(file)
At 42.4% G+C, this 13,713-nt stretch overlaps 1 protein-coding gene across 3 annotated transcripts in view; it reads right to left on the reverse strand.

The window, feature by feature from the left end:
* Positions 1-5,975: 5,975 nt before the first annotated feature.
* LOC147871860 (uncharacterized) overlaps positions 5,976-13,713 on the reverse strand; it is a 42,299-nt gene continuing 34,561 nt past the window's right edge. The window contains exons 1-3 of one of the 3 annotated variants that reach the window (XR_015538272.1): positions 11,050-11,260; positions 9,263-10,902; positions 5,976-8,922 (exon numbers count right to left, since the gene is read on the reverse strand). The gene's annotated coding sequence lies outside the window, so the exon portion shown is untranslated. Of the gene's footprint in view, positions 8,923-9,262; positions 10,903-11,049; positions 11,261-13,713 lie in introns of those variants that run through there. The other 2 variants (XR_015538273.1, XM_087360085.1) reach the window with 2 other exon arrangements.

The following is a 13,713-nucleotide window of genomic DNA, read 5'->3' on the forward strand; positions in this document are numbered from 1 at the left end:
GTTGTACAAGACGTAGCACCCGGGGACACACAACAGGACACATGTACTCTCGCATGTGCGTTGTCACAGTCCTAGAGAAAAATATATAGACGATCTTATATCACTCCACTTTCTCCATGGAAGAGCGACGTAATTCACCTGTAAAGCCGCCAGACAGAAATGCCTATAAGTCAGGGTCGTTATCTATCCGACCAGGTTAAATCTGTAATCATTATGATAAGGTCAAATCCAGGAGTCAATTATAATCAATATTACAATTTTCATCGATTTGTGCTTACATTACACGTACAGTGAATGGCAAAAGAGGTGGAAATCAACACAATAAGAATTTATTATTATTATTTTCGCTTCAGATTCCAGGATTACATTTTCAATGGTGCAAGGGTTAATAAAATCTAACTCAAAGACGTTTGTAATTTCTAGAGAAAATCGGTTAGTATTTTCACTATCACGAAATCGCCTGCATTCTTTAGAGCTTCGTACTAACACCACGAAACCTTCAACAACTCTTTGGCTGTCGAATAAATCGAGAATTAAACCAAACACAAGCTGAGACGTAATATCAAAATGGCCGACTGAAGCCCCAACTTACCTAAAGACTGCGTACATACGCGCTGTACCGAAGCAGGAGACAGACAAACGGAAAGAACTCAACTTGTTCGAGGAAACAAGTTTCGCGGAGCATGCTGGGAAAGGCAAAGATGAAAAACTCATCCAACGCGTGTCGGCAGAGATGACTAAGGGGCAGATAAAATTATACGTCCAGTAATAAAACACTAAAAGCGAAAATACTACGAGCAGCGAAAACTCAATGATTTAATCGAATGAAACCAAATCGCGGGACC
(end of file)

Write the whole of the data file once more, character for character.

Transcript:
At 42.4% G+C, this 13,713-nt stretch overlaps 1 protein-coding gene across 3 annotated transcripts in view; it reads right to left on the reverse strand.

The window, feature by feature from the left end:
* Positions 1-5,975: 5,975 nt before the first annotated feature.
* LOC147871860 (uncharacterized) overlaps positions 5,976-13,713 on the reverse strand; it is a 42,299-nt gene continuing 34,561 nt past the window's right edge. The window contains exons 1-3 of one of the 3 annotated variants that reach the window (XR_015538272.1): positions 11,050-11,260; positions 9,263-10,902; positions 5,976-8,922 (exon numbers count right to left, since the gene is read on the reverse strand). The gene's annotated coding sequence lies outside the window, so the exon portion shown is untranslated. Of the gene's footprint in view, positions 8,923-9,262; positions 10,903-11,049; positions 11,261-13,713 lie in introns of those variants that run through there. The other 2 variants (XR_015538273.1, XM_087360085.1) reach the window with 2 other exon arrangements.

The following is a 13,713-nucleotide window of genomic DNA, read 5'->3' on the forward strand; positions in this document are numbered from 1 at the left end:
GTTGTACAAGACGTAGCACCCGGGGACACACAACAGGACACATGTACTCTCGCATGTGCGTTGTCACAGTCCTAGAGAAAAATATATAGACGATCTTATATCACTCCACTTTCTCCATGGAAGAGCGACGTAATTCACCTGTAAAGCCGCCAGACAGAAATGCCTATAAGTCAGGGTCGTTATCTATCCGACCAGGTTAAATCTGTAATCATTATGATAAGGTCAAATCCAGGAGTCAATTATAATCAATATTACAATTTTCATCGATTTGTGCTTACATTACACGTACAGTGAATGGCAAAAGAGGTGGAAATCAACACAATAAGAATTTATTATTATTATTTTCGCTTCAGATTCCAGGATTACATTTTCAATGGTGCAAGGGTTAATAAAATCTAACTCAAAGACGTTTGTAATTTCTAGAGAAAATCGGTTAGTATTTTCACTATCACGAAATCGCCTGCATTCTTTAGAGCTTCGTACTAACACCACGAAACCTTCAACAACTCTTTGGCTGTCGAATAAATCGAGAATTAAACCAAACACAAGCTGAGACGTAATATCAAAATGGCCGACTGAAGCCCCAACTTACCTAAAGACTGCGTACATACGCGCTGTACCGAAGCAGGAGACAGACAAACGGAAAGAACTCAACTTGTTCGAGGAAACAAGTTTCGCGGAGCATGCTGGGAAAGGCAAAGATGAAAAACTCATCCAACGCGTGTCGGCAGAGATGACTAAGGGGCAGATAAAATTATACGTCCAGTAATAAAACACTAAAAGCGAAAATACTACGAGCAGCGAAAACTCAATGATTTAATCGAATGAAACCAAATCGCGGGACC